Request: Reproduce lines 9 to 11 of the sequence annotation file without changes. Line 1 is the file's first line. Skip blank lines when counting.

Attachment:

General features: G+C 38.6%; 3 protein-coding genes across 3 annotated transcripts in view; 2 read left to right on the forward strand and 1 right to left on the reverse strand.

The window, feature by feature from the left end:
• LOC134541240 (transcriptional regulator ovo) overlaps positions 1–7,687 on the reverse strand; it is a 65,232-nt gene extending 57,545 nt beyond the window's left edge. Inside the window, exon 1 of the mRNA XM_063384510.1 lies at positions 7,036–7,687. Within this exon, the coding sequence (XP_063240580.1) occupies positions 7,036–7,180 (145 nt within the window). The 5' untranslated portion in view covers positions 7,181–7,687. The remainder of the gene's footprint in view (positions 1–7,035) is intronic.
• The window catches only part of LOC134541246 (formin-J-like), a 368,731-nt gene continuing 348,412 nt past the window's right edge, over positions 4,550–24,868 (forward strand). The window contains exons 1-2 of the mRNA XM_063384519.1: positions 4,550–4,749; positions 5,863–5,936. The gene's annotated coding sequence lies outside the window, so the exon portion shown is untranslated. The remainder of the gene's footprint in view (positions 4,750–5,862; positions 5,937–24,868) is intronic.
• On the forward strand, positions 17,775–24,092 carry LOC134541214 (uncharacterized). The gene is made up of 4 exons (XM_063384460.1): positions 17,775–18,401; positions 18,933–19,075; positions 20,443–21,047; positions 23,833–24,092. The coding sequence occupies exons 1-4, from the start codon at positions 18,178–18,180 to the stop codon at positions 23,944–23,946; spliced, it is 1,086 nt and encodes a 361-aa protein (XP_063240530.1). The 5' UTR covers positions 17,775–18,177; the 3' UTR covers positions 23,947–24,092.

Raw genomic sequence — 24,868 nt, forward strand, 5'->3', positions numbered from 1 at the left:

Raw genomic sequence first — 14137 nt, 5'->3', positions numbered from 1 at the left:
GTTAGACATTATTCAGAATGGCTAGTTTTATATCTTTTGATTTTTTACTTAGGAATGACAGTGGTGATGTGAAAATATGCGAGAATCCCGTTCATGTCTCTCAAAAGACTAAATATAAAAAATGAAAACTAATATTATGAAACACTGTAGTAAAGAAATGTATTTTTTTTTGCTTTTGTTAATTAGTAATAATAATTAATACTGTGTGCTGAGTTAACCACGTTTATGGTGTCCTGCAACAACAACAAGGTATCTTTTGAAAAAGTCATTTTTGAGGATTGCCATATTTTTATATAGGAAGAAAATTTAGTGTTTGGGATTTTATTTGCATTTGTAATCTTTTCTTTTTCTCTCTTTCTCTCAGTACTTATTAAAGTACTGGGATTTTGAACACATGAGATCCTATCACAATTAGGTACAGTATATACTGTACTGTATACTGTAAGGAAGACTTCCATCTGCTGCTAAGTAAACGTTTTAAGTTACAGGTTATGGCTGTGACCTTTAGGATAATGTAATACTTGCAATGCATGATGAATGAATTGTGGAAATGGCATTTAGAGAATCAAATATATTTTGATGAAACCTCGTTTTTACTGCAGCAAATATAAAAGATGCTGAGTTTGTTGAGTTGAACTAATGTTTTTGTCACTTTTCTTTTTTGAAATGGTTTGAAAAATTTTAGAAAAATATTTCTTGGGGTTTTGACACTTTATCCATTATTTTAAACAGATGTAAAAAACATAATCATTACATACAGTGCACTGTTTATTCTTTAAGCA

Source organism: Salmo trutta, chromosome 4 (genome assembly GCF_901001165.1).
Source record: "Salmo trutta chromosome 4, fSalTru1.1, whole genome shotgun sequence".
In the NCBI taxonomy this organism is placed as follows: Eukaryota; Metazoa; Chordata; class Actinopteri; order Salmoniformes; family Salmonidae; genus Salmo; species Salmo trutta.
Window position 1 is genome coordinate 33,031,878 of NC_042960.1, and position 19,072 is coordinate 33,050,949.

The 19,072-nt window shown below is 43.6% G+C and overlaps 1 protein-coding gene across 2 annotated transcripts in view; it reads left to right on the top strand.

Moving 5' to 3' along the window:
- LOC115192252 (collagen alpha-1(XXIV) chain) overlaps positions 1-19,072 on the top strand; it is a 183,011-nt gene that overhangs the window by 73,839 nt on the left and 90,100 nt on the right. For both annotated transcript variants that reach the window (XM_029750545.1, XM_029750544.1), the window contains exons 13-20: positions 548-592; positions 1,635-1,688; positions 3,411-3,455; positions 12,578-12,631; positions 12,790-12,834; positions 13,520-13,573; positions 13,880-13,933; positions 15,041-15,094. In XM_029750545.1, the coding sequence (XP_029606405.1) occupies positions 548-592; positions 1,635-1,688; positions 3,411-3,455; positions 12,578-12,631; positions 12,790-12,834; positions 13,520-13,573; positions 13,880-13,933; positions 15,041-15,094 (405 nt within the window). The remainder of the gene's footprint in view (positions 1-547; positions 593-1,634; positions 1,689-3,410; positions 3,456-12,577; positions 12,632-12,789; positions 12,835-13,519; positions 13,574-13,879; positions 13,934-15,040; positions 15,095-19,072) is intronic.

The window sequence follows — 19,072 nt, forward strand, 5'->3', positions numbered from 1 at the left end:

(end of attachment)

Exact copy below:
Source organism: Salmo trutta, chromosome 4 (genome assembly GCF_901001165.1).
Source record: "Salmo trutta chromosome 4, fSalTru1.1, whole genome shotgun sequence".
In the NCBI taxonomy this organism is placed as follows: Eukaryota; Metazoa; Chordata; class Actinopteri; order Salmoniformes; family Salmonidae; genus Salmo; species Salmo trutta.